A common question we receive is whether light and small pests can get into the building. This can happen due to the ridges on the sheet panels. When you step inside your metal building, you can see light enter through the areas where the sheet panels meet. For example, the corners of the structure. Small pests such as mice or birds can also enter through these gaps. A solution to this pesky problem is to add foam gap enclosures to your building. The gap enclosures form to the ridges on the panels and block out any light and gaps where small rodents may try to enter. Click here for more info on our foam gap enclosures.
Water seepage underneath base rail
An issue you can come across is water seeping underneath your base rails and entering the building. This can happen due to a couple of reasons, including making your slab too large and not adding a slope edge offset. For standard steel buildings, below 30’ wide, we recommend to add 1” extra (.5” all the way around). However, for larger steel buildings, over 30’ wide, we recommend adding 2” extra (1” all the way around). If you add more than recommended, you risk water gathering on the slab and seeping underneath the base rails, especially if there is no slope edge offset to redirect the water away from the building. An effective solution to this problem is to invest in the Emseal and concrete sealant package. All MW steel buildings include a complementary sealant package for any building 32’ +. This includes a foam gasket sealant, a sponge-like material with an adhesive backing, and the concrete polyurethane sealant. Click here for more info on our sealant.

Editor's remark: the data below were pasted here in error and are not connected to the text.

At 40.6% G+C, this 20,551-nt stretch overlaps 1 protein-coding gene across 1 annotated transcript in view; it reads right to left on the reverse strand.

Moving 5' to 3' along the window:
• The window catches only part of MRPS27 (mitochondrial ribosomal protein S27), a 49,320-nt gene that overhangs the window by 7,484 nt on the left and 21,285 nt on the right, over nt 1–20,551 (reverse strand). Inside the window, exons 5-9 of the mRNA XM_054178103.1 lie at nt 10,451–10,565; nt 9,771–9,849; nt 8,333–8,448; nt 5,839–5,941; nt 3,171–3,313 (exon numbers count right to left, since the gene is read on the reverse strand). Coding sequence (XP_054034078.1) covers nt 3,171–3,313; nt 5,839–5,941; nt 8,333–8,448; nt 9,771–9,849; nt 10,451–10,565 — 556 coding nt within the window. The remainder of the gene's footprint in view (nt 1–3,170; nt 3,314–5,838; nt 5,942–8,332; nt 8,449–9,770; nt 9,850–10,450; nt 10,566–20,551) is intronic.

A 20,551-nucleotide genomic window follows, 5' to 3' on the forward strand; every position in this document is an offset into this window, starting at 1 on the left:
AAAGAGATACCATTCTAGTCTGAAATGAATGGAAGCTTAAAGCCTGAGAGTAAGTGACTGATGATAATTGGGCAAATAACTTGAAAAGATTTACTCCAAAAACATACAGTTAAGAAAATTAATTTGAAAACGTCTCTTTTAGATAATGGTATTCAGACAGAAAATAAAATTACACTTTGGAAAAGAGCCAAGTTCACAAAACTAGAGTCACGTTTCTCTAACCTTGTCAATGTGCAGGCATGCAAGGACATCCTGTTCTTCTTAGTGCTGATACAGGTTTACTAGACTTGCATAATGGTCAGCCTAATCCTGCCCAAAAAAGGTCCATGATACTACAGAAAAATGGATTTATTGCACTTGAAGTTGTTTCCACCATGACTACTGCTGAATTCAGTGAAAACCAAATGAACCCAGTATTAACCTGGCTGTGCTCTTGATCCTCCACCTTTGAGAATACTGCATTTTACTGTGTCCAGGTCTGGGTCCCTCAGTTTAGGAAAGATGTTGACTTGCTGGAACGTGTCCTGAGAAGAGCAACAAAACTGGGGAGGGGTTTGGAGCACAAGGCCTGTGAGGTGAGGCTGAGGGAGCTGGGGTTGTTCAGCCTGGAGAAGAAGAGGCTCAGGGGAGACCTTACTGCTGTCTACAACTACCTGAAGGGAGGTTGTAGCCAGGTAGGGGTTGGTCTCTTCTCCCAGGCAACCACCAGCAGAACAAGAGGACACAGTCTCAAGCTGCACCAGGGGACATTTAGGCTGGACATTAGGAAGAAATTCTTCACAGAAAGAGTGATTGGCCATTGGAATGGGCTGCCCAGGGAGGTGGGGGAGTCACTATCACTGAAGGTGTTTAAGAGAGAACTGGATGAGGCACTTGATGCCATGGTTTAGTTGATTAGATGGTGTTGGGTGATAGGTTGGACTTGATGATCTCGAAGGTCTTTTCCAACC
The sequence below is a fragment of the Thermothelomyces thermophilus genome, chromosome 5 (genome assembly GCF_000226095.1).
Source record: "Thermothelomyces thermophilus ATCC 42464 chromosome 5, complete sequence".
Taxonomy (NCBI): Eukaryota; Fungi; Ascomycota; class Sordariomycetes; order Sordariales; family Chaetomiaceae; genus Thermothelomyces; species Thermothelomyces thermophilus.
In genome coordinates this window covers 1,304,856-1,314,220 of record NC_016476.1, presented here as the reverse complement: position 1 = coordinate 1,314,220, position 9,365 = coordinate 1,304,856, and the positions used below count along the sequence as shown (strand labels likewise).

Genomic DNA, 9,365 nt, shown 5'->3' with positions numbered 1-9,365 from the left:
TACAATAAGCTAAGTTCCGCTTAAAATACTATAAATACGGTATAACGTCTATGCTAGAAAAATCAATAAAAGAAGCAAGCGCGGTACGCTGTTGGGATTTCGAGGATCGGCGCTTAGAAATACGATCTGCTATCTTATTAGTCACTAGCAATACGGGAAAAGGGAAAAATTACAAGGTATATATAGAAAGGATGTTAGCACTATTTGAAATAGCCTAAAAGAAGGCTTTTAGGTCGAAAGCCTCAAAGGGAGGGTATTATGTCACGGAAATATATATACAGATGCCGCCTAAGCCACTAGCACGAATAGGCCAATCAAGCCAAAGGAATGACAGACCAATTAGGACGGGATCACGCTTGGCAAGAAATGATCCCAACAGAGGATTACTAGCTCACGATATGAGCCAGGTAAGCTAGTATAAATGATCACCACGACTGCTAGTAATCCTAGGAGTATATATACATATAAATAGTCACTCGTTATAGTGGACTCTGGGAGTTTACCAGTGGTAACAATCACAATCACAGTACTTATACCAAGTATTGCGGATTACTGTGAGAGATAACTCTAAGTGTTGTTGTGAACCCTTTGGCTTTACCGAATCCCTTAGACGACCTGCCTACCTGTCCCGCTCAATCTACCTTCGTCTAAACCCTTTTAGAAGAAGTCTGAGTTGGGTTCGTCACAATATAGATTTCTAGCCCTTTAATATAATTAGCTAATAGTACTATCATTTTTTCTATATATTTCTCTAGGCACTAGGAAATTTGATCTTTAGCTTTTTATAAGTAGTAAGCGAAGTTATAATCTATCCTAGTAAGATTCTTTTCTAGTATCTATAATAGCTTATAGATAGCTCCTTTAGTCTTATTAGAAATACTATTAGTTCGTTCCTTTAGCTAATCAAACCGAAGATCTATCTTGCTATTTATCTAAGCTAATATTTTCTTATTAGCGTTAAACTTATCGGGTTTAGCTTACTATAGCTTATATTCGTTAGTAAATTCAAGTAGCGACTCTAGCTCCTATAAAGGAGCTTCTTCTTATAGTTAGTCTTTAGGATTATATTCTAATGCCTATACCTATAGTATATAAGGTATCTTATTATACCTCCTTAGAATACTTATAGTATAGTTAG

Snow fall in front of side-entry
One thing to keep in mind when purchasing a side-entry metal garage is where the snow and debris will fall. A problem you can run into is the snow/debris sliding off the roof and onto the sides where your doors are. Consequently, when you try to enter or exit your building, you’ll have to step over any debris that’s fallen off the roof. This issue could be very dangerous as you run the chance of having snow or ice fall near or on someone standing by the building! A quick fix to this problem is to add snow guards to your metal roof. The purpose of snow guards is to slow the fall of the snow. This in turn stops the snow from falling in front of your opening all at once and cause serious damage.
Mobile home service door visible base rail
One factor to keep in mind when shopping for a steel building is that the building has a base rail that sits above ground. Therefore, when you open your service door, you’ll have to walk over the base rail to enter the building. This base rail may be seen as a tripping hazard by some. One solution to this issue is to have the contractor frame out the building and then you choose and install your own service door after installation. Another solution is to go with a steel service door, which is pre-hung, in turn eliminating the need for the steel frame (base rail). Click here for more info on our steel door.
Third party overhead doors
A popular option you have for accessories is to go with a frame out and then you install your own accessory. However, keep in mind that your accessory must be compatible with metal buildings. For example, your overhead door should have steel jambs to accommodate the steel frame work that is either 14 gauge (2 ½ inches by 2 ½ inches) or 12 gauge ( 2 ¼ inches by 2 ¼ inches) steel tubing. Check in with your contractor prior to purchasing your accessory to make sure it is compatible with your metal building.